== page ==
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Chapter 14. Electrical Activity of the Brain, Sleep–Wake States, & Circadian Rhythms

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A healthy 23-year-old male medical student volunteered to have his EEG recorded as part of a class demonstration of cortical activity patterns. An electrode was placed over his occipital lobes and the activity was recorded initially while awake, sitting restfully with his eyes closed and then after opening his eyes and he is alert. The dominant EEG patterns observed during these two behaviors is expected to be

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A. beta (18–30 Hz) rhythm and then alpha (8–13 Hz) rhythm, respectively.

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B. delta (0.5–4 Hz) rhythm and then beta (18–30 Hz) rhythm, respectively.

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C. alpha (8–13 Hz) and then beta (18–30 Hz) rhythm, respectively.

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D. delta (0.5–4 Hz) rhythm and then fast, irregular low-voltage activity, respectively.

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E. beta (18–30 Hz) rhythm and then fast, irregular low-voltage activity, respectively.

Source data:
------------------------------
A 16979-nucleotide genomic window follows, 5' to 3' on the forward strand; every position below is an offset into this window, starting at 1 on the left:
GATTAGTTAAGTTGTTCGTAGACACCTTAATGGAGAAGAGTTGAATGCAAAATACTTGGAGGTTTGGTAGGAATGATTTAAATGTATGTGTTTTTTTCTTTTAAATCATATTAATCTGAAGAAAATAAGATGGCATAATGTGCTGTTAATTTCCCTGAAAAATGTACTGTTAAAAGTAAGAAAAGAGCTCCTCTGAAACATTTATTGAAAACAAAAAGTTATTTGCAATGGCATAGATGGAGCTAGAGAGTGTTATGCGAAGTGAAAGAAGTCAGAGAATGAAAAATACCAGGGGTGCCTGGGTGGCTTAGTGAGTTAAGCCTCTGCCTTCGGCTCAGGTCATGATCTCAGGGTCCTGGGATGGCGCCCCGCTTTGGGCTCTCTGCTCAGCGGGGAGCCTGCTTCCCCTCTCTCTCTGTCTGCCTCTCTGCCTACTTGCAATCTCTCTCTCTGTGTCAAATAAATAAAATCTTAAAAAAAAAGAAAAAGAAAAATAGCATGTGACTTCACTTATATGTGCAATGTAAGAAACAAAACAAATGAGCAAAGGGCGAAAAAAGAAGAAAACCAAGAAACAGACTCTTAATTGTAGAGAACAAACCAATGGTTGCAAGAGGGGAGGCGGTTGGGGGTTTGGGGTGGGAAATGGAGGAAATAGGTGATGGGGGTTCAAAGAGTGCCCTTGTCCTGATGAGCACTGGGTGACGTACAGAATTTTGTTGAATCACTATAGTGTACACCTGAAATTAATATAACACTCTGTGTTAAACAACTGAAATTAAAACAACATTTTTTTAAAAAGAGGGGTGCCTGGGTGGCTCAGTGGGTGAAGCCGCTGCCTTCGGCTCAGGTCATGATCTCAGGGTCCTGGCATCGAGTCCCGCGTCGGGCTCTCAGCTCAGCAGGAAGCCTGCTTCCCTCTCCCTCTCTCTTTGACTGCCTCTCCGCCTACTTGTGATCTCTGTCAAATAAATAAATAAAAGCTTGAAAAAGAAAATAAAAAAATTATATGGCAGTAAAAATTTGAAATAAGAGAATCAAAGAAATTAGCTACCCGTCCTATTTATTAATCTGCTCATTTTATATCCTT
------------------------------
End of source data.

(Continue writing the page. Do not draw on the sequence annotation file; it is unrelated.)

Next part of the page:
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The correct answer is C. In healthy adults who are awake but at rest with their eyes closed, the most prominent component of the EEG is a fairly regular pattern of waves at a frequency of 8–13 Hz (alpha rhythm). When the eyes are opened and attention is focused on something, the alpha rhythm is replaced by fast irregular 13–30 Hz low-voltage activity (beta rhythm). This phenomenon is called alpha block and can be produced by any form of sensory stimulation or mental concentration, such as solving arithmetic problems. Another term for this phenomenon is the arousal or alerting response because it is correlated with the aroused, alert state. It has also been called desynchronization because it represents breaking up of the obviously synchronized neural activity necessary to produce regular waves. Option A can be ruled out as the description is the opposite of the behavioral-induced changes in the EEG pattern. A high-amplitude delta rhythm (0.5–4 Hz) dominates in stage 3 of NREM sleep (rules out options B and D). The appearance of these large amplitude rhythmic slow waves is indicative of marked synchronization of cortical activity during deep sleep; their appearance is also the reason that sometimes deep sleep is referred to as slow-wave sleep. Option E suggests that there was no behavioral-induced change in the EEG because beta rhythm is also described as fast, irregular low-voltage activity.

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A 35-year-old man reported frequent episodes of daytime sleepiness over the course of the past year or so. His primary care physician recommended that he go to a sleep clinic to determine whether he has obstructive sleep apnea. An EEG recorded during an evening at the sleep clinic showed that NREM sleep accounted for over 30% of his total sleep time. What neurochemical changes in the brain trigger the transition from wakefulness ...

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